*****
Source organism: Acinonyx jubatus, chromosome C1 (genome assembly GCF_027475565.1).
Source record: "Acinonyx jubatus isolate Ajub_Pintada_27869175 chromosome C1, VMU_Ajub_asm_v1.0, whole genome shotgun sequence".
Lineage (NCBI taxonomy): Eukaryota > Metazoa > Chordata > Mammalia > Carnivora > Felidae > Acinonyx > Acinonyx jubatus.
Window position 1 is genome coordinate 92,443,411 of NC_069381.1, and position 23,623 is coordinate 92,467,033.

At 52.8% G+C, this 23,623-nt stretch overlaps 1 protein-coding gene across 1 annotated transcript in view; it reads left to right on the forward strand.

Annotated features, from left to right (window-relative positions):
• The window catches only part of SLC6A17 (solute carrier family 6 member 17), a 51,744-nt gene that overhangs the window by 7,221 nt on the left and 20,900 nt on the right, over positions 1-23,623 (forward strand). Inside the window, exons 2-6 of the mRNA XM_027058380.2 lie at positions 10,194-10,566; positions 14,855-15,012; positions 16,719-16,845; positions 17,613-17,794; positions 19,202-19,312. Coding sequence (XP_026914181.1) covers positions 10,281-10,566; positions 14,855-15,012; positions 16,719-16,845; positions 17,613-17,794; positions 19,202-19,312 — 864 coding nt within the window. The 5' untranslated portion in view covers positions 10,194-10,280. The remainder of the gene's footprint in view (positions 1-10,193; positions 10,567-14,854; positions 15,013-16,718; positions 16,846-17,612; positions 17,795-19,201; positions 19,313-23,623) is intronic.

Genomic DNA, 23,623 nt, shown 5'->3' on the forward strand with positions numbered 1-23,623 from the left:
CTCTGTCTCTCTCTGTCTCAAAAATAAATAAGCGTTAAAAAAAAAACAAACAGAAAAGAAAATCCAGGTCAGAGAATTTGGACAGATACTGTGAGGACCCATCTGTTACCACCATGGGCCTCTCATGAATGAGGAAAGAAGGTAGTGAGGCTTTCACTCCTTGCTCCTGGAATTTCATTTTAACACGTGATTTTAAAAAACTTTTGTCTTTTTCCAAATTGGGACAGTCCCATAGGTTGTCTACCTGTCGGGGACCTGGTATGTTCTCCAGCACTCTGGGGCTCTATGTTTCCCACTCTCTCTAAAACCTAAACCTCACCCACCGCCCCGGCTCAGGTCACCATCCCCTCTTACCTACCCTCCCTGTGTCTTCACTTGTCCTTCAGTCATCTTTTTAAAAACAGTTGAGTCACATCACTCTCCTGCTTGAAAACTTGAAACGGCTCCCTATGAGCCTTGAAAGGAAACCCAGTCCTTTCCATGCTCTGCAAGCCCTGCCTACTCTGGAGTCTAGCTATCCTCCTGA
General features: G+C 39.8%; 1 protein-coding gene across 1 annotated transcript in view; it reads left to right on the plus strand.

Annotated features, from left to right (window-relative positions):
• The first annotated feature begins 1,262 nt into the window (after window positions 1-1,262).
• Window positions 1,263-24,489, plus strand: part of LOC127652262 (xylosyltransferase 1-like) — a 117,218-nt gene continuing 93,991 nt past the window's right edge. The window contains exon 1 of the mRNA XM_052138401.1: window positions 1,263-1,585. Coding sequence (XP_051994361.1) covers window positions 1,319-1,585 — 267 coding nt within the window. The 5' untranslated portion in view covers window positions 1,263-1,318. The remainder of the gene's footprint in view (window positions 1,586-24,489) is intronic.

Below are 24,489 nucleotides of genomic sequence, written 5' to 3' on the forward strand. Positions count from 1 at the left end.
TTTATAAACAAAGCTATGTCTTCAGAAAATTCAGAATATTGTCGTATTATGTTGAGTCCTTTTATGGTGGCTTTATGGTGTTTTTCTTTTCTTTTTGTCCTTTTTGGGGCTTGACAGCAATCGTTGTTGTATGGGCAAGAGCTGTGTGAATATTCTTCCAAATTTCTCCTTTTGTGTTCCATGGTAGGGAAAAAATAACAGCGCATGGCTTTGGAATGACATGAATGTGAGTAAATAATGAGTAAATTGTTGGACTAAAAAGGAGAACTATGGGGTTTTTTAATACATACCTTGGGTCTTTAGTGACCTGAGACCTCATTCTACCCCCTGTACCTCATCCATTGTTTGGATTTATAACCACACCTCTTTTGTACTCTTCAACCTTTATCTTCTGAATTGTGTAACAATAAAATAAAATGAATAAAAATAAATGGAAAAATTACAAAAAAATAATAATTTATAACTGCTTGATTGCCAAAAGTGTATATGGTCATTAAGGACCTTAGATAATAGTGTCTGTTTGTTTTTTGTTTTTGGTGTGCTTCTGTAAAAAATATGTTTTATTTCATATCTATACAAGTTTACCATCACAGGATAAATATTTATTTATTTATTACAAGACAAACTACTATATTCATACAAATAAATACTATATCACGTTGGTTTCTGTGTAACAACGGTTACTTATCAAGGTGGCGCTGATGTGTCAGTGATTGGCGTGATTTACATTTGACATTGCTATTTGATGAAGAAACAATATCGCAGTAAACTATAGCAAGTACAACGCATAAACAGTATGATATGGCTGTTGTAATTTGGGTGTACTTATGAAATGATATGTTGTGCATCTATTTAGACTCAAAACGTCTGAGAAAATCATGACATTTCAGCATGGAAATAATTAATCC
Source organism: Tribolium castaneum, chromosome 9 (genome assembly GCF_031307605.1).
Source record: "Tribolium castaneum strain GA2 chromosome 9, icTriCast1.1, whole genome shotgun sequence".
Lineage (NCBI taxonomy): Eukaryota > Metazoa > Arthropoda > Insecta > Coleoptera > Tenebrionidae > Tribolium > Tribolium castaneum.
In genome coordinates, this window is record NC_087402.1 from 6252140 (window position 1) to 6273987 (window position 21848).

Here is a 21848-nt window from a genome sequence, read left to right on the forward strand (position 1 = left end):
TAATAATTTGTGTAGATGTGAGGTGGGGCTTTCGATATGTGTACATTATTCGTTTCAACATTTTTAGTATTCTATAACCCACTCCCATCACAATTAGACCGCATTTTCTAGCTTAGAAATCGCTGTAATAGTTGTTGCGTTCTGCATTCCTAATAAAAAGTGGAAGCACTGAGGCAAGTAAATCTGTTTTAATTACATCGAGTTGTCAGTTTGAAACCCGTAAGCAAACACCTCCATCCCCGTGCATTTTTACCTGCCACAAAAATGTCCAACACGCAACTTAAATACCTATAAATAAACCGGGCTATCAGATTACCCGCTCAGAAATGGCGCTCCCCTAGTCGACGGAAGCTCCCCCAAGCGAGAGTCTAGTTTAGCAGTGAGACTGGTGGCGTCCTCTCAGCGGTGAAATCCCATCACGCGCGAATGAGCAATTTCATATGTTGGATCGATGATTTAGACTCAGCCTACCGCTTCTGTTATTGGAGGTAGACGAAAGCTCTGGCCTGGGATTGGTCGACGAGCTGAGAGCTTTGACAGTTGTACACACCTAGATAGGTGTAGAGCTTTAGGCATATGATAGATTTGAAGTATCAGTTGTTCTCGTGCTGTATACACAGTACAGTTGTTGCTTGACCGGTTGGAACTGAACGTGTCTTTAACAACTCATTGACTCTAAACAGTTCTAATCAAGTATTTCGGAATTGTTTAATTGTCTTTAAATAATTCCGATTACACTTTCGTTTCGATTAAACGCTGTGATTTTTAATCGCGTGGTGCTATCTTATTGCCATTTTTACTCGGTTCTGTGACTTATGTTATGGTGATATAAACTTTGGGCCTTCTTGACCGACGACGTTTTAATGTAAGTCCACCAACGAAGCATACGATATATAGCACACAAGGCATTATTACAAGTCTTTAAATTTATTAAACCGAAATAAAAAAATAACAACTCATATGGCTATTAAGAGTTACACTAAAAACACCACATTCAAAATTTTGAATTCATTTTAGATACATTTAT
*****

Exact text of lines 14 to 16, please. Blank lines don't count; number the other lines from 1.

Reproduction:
Below are 24,489 nucleotides of genomic sequence, written 5' to 3' on the forward strand. Positions count from 1 at the left end.
TTTATAAACAAAGCTATGTCTTCAGAAAATTCAGAATATTGTCGTATTATGTTGAGTCCTTTTATGGTGGCTTTATGGTGTTTTTCTTTTCTTTTTGTCCTTTTTGGGGCTTGACAGCAATCGTTGTTGTATGGGCAAGAGCTGTGTGAATATTCTTCCAAATTTCTCCTTTTGTGTTCCATGGTAGGGAAAAAATAACAGCGCATGGCTTTGGAATGACATGAATGTGAGTAAATAATGAGTAAATTGTTGGACTAAAAAGGAGAACTATGGGGTTTTTTAATACATACCTTGGGTCTTTAGTGACCTGAGACCTCATTCTACCCCCTGTACCTCATCCATTGTTTGGATTTATAACCACACCTCTTTTGTACTCTTCAACCTTTATCTTCTGAATTGTGTAACAATAAAATAAAATGAATAAAAATAAATGGAAAAATTACAAAAAAATAATAATTTATAACTGCTTGATTGCCAAAAGTGTATATGGTCATTAAGGACCTTAGATAATAGTGTCTGTTTGTTTTTTGTTTTTGGTGTGCTTCTGTAAAAAATATGTTTTATTTCATATCTATACAAGTTTACCATCACAGGATAAATATTTATTTATTTATTACAAGACAAACTACTATATTCATACAAATAAATACTATATCACGTTGGTTTCTGTGTAACAACGGTTACTTATCAAGGTGGCGCTGATGTGTCAGTGATTGGCGTGATTTACATTTGACATTGCTATTTGATGAAGAAACAATATCGCAGTAAACTATAGCAAGTACAACGCATAAACAGTATGATATGGCTGTTGTAATTTGGGTGTACTTATGAAATGATATGTTGTGCATCTATTTAGACTCAAAACGTCTGAGAAAATCATGACATTTCAGCATGGAAATAATTAATCC
Source organism: Tribolium castaneum, chromosome 9 (genome assembly GCF_031307605.1).